Reviews: An alternate WWII sci-fi drama, a spy doc and the best movies to stream this week

In a black-and-white film still, two women in coats smile
A scene from the movie “Lola.”
(Cowtown Pictures)

The best movie to stream this week

The lo-fi sci-fi oddity “Lola” moves fast, so try to keep up with the premise: As World War II rages in Britain, two Sussex sisters, Martha (Stefani Martini) and Thomasina (Emma Appleton), pass the time with a strange invention, a specially tuned television that receives broadcasts from the future. To help with the war effort, they use the machine to feed intel to the military about what the Nazis are about to do. After that task is done each day, they pop open a bottle of wine and dance around their huge country house to the music of David Bowie and the Kinks. They also constantly shoot home movies, the footage of which — combined with clips from old newsreels — makes up “Lola,” the very film we’re watching. Got that?

Writer-director Andrew Legge and his co-writers, Angeli Macfarlane, Henrietta Ashworth and Jessica Ashworth, pack a lot of story into just under 80 minutes, and a lot of ideas into a film that was mostly shot in just a few locations, with a small cast. There are influences and forebears aplenty: the shoestring time-travel adventure “Primer,” the archival footage-heavy war movie “Overlord,” the DIY punk cinema of Derek Jarman (I could go on).

But while Legge and company don’t always have full control of this material, “Lola” never feels too gimmicky. The film goes on some fertile philosophical tangents, as Martha and Thomasina debate their responsibilities to the present and to the future — the latter of which changes in dramatic ways after the ladies start meddling in the war.


And even with all the metaphysical mayhem, the movie remains rooted in the lives and attitudes of its characters, and in the magnetic performances of Martini and Appleton. The sisters choose not to wait 20 or 30 years to live the kind of life promised by rock ’n’ roll and cool 1960s movies. Like the makers of the film, they’re inspired by pop culture’s potential.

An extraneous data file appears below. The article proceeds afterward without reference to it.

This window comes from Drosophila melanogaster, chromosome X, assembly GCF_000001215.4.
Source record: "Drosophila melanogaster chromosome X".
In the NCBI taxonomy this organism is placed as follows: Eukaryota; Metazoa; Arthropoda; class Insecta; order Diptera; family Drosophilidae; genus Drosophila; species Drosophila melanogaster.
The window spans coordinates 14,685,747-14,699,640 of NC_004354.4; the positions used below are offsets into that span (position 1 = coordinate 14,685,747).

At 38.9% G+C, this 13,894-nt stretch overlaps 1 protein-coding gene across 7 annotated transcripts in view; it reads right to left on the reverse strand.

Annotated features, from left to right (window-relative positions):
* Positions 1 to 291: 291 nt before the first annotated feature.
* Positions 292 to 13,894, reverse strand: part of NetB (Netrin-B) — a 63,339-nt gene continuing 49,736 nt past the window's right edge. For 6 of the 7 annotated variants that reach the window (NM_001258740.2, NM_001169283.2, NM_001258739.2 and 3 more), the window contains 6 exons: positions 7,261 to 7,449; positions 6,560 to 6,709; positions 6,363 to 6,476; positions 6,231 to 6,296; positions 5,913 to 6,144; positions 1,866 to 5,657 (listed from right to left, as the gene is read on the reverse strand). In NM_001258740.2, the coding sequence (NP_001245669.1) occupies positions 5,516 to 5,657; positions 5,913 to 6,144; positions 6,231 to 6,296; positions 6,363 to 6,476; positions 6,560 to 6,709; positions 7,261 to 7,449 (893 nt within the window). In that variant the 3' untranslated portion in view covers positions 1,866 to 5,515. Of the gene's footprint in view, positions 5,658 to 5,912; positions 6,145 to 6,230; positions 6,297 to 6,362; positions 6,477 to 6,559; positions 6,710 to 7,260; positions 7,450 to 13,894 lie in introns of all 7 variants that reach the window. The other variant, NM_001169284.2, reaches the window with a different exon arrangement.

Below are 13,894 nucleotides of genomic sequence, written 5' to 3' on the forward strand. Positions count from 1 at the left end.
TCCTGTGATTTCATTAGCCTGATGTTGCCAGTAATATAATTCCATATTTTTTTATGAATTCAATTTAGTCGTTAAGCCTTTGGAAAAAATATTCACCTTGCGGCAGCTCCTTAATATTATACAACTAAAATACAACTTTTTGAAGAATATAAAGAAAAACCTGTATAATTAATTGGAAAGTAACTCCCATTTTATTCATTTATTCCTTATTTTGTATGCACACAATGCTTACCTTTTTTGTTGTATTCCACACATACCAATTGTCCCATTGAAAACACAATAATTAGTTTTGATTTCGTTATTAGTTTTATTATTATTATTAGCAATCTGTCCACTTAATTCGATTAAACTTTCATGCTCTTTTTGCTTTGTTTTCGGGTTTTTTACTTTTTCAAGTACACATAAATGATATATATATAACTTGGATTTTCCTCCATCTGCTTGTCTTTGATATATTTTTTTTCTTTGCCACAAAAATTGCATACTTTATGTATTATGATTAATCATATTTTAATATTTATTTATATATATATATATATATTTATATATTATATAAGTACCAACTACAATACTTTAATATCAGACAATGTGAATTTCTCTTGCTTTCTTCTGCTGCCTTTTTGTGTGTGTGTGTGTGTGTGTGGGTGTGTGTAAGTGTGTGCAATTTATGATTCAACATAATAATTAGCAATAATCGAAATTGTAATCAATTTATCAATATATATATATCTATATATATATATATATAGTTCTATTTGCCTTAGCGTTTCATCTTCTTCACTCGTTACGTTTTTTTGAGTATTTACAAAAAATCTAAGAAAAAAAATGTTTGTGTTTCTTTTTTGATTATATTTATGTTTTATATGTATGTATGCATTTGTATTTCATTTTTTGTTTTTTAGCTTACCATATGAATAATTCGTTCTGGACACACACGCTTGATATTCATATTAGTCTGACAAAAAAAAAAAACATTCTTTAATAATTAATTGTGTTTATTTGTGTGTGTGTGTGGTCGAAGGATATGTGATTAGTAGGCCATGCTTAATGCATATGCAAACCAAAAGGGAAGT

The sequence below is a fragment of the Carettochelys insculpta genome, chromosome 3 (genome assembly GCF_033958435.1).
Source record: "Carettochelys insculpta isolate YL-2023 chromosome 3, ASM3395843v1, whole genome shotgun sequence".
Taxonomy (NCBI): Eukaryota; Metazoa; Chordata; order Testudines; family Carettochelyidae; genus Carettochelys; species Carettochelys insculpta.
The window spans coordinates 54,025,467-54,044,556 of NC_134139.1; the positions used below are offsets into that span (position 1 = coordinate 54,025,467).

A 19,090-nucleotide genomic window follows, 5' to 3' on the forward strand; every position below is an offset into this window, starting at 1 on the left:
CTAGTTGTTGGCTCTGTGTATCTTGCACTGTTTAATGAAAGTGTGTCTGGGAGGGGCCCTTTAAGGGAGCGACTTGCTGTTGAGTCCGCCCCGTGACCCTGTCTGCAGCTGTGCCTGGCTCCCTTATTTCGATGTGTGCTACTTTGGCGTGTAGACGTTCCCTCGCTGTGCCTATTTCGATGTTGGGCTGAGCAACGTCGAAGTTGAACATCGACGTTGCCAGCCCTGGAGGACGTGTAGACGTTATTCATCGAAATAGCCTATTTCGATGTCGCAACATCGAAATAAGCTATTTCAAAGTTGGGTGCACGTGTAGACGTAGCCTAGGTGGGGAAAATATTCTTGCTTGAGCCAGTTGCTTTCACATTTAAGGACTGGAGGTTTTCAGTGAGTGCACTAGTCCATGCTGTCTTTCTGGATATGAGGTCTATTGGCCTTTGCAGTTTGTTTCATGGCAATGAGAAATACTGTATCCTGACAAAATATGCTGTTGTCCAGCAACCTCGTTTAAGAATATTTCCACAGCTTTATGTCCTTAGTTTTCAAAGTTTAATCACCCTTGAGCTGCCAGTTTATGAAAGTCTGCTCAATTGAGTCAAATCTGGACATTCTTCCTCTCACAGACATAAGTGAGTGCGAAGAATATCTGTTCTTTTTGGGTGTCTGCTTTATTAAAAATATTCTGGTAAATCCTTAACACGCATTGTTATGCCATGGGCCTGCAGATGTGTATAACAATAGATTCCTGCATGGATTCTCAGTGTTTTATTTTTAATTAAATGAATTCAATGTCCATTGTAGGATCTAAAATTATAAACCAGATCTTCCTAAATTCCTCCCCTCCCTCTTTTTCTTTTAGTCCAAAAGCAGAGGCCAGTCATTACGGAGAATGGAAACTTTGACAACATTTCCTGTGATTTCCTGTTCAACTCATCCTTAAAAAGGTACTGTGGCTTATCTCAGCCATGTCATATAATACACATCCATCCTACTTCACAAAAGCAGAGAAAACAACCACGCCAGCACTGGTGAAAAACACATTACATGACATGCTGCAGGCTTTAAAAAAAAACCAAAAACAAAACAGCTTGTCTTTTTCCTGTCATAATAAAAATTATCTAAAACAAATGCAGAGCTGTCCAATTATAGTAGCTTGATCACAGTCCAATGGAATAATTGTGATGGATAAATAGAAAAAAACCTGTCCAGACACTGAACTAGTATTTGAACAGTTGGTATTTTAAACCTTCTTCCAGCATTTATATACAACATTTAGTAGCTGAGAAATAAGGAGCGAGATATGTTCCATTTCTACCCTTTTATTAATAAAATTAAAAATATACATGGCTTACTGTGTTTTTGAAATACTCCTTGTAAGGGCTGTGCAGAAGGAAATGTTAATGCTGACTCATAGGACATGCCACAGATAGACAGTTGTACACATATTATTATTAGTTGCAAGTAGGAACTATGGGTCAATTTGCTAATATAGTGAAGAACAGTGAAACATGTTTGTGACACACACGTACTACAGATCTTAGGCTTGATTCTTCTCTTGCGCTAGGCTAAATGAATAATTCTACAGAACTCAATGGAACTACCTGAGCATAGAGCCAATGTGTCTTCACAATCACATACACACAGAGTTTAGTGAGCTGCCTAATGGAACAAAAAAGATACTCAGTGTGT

“Lola.” Not rated. 1 hour, 19 minutes. Available on VOD

The genre film of the week

The Italian postapocalyptic drama “Darkness” (a.k.a. “Buio”) has a hypnotic, nightmarish quality — like a horror movie, but one where the existential threat has been around for so long that the heroes have become accustomed to it. Directed by Emanuela Rossi (who also co-wrote the screenplay with producer Claudio Corbucci), the film stars Denise Tantucci as Stella, a 17-year-old who entertains and nurtures her younger sisters in a dark and spooky old house while their father, named only as “Father” (Valerio Binasco), scavenges for food and supplies in a world apparently ravaged by environmental catastrophe. Stella also protects the girls from Father, who has an explosive temper, a penchant for mental cruelty and a way of embracing his kids that looks a lot like sexual assault.

“Darkness” mostly remains vague about the crisis that drove this family indoors. It’s clear something has gone awry in the outside world, though perhaps not quite in the way Father says. The movie is vague too about the extent of Father’s abuse. “Darkness” sticks close to Stella’s perspective and thoughts, which include actual memories and what may be imagined scenarios. Rossi is in no way noncommittal, though, about Stella’s mental and emotional state, which has been worn raw by years of managing the whims of an abusive creep.